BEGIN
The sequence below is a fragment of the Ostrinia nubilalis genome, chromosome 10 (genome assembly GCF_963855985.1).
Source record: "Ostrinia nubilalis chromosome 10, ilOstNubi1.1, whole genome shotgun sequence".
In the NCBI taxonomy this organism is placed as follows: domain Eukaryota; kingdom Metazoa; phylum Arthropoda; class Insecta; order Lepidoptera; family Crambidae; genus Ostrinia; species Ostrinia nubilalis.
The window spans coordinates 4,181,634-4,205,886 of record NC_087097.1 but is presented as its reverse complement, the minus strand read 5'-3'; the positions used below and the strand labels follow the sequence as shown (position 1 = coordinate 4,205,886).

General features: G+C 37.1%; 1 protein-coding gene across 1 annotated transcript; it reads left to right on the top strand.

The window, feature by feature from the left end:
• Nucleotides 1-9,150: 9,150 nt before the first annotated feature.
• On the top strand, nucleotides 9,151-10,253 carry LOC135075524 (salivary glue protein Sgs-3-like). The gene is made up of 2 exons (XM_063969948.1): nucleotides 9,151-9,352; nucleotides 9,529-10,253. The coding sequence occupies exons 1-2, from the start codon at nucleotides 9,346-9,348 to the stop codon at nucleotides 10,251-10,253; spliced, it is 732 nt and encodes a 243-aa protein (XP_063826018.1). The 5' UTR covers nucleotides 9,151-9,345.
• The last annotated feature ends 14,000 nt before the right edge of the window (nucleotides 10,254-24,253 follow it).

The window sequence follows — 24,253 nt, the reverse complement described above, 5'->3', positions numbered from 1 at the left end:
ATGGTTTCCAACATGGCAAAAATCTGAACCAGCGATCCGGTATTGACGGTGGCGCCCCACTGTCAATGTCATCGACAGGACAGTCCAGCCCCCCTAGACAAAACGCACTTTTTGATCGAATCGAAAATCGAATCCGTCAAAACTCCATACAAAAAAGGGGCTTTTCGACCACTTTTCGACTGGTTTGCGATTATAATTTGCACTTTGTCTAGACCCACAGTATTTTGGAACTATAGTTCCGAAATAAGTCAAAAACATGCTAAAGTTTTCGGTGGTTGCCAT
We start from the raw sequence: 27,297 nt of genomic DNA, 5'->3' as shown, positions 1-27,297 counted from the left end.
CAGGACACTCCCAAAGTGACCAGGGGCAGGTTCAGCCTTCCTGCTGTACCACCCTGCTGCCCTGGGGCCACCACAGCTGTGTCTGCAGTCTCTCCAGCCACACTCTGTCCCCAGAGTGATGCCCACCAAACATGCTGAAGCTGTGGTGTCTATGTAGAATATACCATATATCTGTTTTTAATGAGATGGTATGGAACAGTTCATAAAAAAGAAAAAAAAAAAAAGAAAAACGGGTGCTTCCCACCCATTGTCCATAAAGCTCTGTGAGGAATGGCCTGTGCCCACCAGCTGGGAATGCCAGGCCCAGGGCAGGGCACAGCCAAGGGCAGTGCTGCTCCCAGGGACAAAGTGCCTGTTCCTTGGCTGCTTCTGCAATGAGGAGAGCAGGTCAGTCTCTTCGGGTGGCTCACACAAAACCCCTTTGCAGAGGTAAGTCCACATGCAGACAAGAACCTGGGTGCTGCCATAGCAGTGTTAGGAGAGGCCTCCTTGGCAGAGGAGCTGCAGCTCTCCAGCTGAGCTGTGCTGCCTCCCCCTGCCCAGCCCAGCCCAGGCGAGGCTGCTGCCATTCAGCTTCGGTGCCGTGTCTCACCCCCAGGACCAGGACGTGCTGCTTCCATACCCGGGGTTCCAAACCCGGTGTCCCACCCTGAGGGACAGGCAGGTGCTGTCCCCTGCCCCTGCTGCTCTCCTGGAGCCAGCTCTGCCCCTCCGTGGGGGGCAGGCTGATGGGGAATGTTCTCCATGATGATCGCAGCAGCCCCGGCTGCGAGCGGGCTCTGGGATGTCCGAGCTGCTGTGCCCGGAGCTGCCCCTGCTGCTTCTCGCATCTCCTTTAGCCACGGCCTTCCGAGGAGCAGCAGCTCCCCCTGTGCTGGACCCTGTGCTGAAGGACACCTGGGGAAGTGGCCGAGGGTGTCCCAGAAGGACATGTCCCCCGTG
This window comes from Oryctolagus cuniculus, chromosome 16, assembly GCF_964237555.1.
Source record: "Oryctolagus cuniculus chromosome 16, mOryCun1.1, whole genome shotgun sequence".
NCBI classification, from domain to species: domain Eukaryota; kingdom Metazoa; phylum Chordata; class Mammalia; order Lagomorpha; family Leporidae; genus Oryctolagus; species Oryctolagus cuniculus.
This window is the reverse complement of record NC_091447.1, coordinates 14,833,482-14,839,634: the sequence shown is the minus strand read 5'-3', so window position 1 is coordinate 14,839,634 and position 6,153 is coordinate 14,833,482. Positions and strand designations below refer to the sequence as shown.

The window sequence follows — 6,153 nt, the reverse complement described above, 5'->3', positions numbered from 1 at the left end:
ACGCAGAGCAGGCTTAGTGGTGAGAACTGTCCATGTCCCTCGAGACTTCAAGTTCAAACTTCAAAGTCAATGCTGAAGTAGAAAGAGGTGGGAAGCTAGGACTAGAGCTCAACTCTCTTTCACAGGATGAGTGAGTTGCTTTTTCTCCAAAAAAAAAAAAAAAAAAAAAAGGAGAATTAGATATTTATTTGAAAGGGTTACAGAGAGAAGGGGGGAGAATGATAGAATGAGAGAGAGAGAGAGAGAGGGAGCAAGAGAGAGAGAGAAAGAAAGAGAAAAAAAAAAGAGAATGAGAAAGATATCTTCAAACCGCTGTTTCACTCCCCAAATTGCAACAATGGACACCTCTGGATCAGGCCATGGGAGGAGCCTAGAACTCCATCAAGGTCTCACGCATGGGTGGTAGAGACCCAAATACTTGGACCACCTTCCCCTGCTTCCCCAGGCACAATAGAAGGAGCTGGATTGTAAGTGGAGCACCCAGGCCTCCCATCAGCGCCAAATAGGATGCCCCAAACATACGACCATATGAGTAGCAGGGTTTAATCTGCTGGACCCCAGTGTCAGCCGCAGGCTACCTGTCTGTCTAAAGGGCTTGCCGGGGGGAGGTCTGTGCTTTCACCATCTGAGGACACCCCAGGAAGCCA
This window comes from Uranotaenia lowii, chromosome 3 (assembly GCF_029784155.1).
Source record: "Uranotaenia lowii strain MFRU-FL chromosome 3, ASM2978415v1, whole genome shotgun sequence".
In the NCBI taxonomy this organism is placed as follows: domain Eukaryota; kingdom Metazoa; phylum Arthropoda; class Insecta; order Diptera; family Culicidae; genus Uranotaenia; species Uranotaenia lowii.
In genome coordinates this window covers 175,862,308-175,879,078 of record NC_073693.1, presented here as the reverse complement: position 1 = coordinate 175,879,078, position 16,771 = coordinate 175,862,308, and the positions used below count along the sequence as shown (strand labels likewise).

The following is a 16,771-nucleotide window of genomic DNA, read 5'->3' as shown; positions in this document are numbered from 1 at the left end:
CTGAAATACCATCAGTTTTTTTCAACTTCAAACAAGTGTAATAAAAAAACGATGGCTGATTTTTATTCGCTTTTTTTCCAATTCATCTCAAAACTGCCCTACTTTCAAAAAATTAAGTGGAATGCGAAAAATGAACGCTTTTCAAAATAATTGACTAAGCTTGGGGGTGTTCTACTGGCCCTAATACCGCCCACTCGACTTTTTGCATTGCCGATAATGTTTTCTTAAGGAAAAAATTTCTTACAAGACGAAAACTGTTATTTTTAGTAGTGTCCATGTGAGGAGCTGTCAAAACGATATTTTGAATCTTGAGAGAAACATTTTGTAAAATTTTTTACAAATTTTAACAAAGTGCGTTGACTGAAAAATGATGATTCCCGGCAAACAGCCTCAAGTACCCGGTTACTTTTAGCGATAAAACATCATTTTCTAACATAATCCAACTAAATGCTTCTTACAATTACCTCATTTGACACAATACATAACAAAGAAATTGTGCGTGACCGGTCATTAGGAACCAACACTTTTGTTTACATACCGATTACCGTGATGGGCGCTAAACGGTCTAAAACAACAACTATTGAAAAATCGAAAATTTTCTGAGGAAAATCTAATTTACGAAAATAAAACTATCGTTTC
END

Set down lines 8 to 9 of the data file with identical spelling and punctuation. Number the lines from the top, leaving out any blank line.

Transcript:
• On the top strand, nucleotides 9,151-10,253 carry LOC135075524 (salivary glue protein Sgs-3-like). The gene is made up of 2 exons (XM_063969948.1): nucleotides 9,151-9,352; nucleotides 9,529-10,253. The coding sequence occupies exons 1-2, from the start codon at nucleotides 9,346-9,348 to the stop codon at nucleotides 10,251-10,253; spliced, it is 732 nt and encodes a 243-aa protein (XP_063826018.1). The 5' UTR covers nucleotides 9,151-9,345.
• The last annotated feature ends 14,000 nt before the right edge of the window (nucleotides 10,254-24,253 follow it).